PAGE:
The Hong Kong government procured 190 Huawei products worth HK$1.76million between February 2016 and November 2018, the Secretary for Innovation and Technology Nicholas Yang said on Wednesday.
The news comes as the Chinese telecommunications giant faces accusations that their products could be used by Beijing for spying. In recent years, countries including Australia, Japan, and the United States have banned their government’s use of Huawei products, citing security concerns over intelligence leaks and cyber attacks.
Yang told lawmakers that the government maintains strict security protocols when acquiring tech products: “To ensure the security of government’s information systems and data as well as to protect [the] privacy of the general public, government departments must perform independent information security risk assessments and audits for their information systems and network facilities before commissioning and during operation on a regular basis,” he said, adding that confidential data requires encryption, so that only authorised parties can view it in storage or transmission.
According to Yang, the Huawei products used include network switches, routers for connecting different networks, and accessories such as fibre transceivers, cables for connecting fibre optics, and fan modules for cooling equipment.
The statement was made in response to a series of questions from Civic Party lawmaker Alvin Yeung, over whether Huawei products used by the government were inspected for hidden “backdoors” or functions that could enable unauthorised persons to steal information.
Huawei has denied all allegations of using inappropriate functions to bypass security mechanisms.
“Cybersecurity has always been our top priority and we have a proven track record of providing secure products and solutions for our customers,” a spokesperson told HKFP. “In our 30-year history, there has been absolutely no evidence that Huawei has committed any cybersecurity offence.”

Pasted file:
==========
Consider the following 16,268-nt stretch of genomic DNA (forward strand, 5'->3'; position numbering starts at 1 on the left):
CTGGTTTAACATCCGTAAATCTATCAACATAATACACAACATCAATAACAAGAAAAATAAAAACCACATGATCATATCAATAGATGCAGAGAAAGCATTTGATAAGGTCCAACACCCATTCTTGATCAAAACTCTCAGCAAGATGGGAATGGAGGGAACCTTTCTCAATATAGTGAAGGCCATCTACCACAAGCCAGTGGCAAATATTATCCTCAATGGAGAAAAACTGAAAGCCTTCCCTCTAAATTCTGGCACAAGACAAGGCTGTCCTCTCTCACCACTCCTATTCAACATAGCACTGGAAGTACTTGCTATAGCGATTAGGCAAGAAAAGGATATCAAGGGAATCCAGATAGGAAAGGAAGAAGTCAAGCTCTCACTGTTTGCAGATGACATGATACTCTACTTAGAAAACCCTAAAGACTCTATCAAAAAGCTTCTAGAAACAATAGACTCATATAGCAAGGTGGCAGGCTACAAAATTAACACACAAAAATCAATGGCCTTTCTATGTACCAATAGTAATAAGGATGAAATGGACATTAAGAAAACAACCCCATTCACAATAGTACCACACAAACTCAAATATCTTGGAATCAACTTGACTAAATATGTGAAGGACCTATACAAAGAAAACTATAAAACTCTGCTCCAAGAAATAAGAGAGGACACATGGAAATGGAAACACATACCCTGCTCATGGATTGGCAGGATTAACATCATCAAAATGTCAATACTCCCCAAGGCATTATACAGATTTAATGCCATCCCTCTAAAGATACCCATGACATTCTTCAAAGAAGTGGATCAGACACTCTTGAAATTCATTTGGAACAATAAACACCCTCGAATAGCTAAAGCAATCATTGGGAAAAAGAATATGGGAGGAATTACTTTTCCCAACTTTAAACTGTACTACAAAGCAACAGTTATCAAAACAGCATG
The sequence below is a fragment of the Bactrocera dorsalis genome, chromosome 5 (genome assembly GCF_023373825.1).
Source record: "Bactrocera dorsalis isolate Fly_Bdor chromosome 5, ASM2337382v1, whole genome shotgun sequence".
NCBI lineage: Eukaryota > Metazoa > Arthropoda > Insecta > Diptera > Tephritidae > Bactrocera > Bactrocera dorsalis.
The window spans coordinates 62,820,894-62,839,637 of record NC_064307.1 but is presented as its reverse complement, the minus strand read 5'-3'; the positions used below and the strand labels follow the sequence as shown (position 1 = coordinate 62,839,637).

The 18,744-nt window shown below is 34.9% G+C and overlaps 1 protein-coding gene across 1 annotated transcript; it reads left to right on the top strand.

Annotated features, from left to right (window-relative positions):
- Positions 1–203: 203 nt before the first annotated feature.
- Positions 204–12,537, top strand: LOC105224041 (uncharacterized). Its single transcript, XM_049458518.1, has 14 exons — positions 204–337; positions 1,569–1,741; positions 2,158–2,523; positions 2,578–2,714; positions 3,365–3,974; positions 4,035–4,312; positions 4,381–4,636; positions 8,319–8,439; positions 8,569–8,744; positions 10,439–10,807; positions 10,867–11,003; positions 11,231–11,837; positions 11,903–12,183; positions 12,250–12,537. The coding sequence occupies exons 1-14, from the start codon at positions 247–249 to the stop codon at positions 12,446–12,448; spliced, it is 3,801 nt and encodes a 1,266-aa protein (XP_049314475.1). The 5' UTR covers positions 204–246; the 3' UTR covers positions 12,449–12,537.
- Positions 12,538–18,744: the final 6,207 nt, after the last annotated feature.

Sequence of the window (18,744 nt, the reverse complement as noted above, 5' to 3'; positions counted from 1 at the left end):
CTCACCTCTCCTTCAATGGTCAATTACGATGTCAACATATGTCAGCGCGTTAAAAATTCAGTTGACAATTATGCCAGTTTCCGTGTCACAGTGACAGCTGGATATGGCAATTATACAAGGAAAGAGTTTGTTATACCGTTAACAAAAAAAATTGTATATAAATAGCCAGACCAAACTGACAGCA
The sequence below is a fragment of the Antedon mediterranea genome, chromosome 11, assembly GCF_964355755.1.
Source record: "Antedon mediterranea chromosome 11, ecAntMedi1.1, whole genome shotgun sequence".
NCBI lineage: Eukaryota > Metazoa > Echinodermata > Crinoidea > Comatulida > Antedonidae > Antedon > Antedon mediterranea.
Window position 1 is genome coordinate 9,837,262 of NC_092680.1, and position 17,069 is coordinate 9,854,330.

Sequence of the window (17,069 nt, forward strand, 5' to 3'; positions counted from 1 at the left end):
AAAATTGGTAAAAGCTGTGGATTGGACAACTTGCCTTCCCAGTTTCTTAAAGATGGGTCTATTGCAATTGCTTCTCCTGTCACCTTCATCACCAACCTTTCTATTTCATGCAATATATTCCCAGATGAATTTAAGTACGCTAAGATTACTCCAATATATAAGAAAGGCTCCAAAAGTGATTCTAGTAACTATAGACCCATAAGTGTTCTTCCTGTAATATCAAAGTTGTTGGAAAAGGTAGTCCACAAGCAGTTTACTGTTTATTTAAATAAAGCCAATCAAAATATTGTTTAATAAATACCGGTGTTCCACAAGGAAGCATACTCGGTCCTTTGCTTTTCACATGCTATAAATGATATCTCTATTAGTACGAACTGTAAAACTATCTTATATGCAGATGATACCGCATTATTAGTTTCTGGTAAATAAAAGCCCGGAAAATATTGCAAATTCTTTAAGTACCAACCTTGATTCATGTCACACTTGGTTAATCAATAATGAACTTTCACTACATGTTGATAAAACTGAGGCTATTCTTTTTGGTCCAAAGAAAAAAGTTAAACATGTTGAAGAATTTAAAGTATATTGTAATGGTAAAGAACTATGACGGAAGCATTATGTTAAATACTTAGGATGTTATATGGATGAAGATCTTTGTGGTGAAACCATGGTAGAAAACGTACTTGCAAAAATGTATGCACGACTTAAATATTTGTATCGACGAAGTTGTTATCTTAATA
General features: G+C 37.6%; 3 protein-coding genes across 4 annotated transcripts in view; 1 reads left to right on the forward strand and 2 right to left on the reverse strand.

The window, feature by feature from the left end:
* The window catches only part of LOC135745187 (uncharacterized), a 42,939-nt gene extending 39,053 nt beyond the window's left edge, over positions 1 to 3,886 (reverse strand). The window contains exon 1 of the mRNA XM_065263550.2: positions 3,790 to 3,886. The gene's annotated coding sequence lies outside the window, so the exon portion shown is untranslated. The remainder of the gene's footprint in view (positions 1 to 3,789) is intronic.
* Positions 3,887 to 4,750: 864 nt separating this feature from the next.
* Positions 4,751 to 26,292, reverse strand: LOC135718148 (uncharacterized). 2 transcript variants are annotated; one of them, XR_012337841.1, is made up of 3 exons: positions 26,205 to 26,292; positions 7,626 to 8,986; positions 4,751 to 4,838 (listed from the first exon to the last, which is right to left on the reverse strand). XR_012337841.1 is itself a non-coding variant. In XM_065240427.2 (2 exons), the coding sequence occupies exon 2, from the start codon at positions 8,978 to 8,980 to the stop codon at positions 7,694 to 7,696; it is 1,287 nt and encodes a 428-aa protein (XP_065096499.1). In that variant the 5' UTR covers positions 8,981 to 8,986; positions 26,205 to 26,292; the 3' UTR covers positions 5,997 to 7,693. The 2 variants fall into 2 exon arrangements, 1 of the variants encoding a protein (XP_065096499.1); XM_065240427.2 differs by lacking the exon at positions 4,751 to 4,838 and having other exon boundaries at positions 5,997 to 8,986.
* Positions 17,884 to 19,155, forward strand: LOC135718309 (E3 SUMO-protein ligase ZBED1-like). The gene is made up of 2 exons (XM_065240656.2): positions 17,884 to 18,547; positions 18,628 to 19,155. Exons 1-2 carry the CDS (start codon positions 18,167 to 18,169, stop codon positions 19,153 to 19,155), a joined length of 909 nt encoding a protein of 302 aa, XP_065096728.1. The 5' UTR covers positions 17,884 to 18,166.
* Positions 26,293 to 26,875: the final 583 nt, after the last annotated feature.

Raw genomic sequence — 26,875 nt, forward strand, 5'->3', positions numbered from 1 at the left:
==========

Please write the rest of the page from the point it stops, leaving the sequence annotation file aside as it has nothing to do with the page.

Yang added that further checks for “backdoors” were not carried out on the procured products. “At present, the network equipment brands and models procured by the Government are widely used by other international cities and should not have a backdoor programme or other inappropriate functions. Therefore, the prevailing procurement procedures do not include additional checking in this respect,” he said.
But Yeung said that it is the government’s responsibility to take precautions over its IT products. “It seems to me that the government is taking its safety standards for granted, let alone paying extra attention to any risk of ‘backdoor’ functions,” he told HKFP. “Again, even assuming that the allegations made against Huawei are groundless, the Hong Kong government still has a duty to reassure the public that all of its tech products are safe.”
Leonhard Weese, an independent tech privacy researcher, told HKFP that it would be difficult for Huawei to secretly “backdoor” its products on a large scale and that it would be difficult for the government to safeguard against such hidden functions anyway. “I don’t think it’s feasible to check every individual device for backdoors… its costs too much,” he told HKFP, adding that a solution could be to buy Huawei products from a reputable seller or anonymously, but both options carry additional security risks.
Weese said that the government has already taken steps to improve its tech security by switching its website connections from HTTP to HTTPS, which enables data to be privately encrypted between a user and the site.
Larry Salibra, founder of software startup New Internet Labs, told HKFP that Hong Kong’s expenditure on Huawei products is relatively small given the size of the government. However, he added that encrypted communication should be a priority for the government.
“Networks shouldn’t be part of a trusted infrastructure – the government, like everyone else, should treat data that leaves their computer or phone as subject to intercept,” he said.
Huawei founder Ren Zhengfei said in a Financial Times interview published on Tuesday that his company has never spied for the Chinese government nor received requests from any government to provide “improper information.”
The company has been at the centre of a diplomatic row between Canada and China following the arrest of its Chief Financial Officer Meng Wanzhou in Vancouver last year on fraud charges relating to United States sanctions on Iran.
Additional reporting: Kris Cheng.